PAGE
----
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Old May 29th 05, 10:23 AM
stefanhanoi
 
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Default Electronic Amp Meter

Date: Mon,May 2 2005 8:01
From: "Glenn Ashmore"

The power to run the meter has to be isolated from the circuit being measured.
They need either a battery or an isolated dc/dc converter to power them.


After some search it looks like the typical 200mV digital meter modules
take about 1 to 2 mA.
Even if I use a couple of them, for voltage and some currents (to
trolling motor, other loads), I need max. about 10 mA. For this low
current, a transformer to isolate the DC seems to be overkill.

I am considering to take a simple 555 and insert a capacitor not only
in the output signal line, but also the return (no common 0V anymore)
line. On the "secondary" side would be a simple bridge rectifier, a 9V
Zener diode, and a capacitor to smooth the ripples.

Did anybody try something like that already? Other simple solutions?

TIA,

Stefan


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Old May 29th 05, 10:53 AM
Larry W4CSC
 
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Default

"stefanhanoi" wrote in
oups.com:

Other simple solutions?


Why not use one of the ICs that is already designed for this purpose? Sure
reduces your parts count to nearly zero, and the output is nicely regulated
by the IC's circuitry.

http://www.mouser.com/?handler=data....Ne=500&N=57960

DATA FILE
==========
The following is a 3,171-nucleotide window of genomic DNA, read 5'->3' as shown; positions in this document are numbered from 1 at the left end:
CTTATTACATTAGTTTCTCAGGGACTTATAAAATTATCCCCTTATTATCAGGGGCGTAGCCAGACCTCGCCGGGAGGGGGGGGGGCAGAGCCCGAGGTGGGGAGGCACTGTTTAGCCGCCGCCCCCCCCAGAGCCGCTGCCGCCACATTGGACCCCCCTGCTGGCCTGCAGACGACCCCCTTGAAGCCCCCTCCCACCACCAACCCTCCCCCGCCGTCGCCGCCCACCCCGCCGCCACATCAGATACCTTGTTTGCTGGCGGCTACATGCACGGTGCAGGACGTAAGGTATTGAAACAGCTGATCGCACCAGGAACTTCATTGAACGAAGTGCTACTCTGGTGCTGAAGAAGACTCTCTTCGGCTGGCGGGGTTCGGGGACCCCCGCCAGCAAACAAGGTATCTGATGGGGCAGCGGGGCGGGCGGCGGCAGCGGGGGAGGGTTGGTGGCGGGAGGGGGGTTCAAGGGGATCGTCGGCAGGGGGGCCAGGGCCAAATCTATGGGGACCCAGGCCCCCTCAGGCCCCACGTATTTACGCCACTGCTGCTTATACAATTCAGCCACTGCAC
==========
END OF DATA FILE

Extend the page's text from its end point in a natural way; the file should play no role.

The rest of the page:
cheap....as low as 48 cents. Mouser will sell you just one if you're
willing to pay the shipping....

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Old May 29th 05, 11:48 AM
stefanhanoi
 
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Larry,
those DC/DC charge pumps obviously produce an output voltage that is
higher than the input voltage, or negative. But the output still has a
common ground (0V) with the input voltage. For the panel meters we need
a supply voltage that is within the range of the available voltage (12
to 24V available, 9V needed) (no need for those DC/DC charge pumps),
but that needs to be isolated/free flowing from the main/"primary"
power supply so that we can measure it, i.e. no common 0V/GND. I don't
see how the ICs that you show can do that. On the other side, I wonder
whether there are not really specialized ICs that do that.

Thanks,
Stefan

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Old May 29th 05, 02:30 PM
Mark Holden
 
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There are special chips for the purpose, inverting dc/dc isolators. They
are expensive; $10 a piece as I recall.

I had a lot of trouble with this whole setup; you need a separate isolator
for each panelmeter [volts, amps] I had a meter for each of several
alternators.

a loose connection on a heavy user [DC air compressor powered by a starter
motor] caused a spike that blew 2 isolators and panel meters. I added more
protection, reverse diodes and clamps; a few months later, again some
distant fault blew a couple of my panelmeters, even though I had bought more
expensive ones this time that were supposed to be internally protected as
well..

I'm not sure that the idea is at all practical in reality, these meters seem
just too delicate for our world.

I'd love to hear from people who have successfully installed a bunch of
panel meters on a boat or similar system. I have a couple set up to read
temperature as well, one for the engine room in general and one for the
house batteries [you need to adjust the charging voltage for battery
temperature].

regards, Mark Holden



"stefanhanoi" wrote in message
oups.com...
Date: Mon,May 2 2005 8:01
From: "Glenn Ashmore"

The power to run the meter has to be isolated from the circuit being

measured.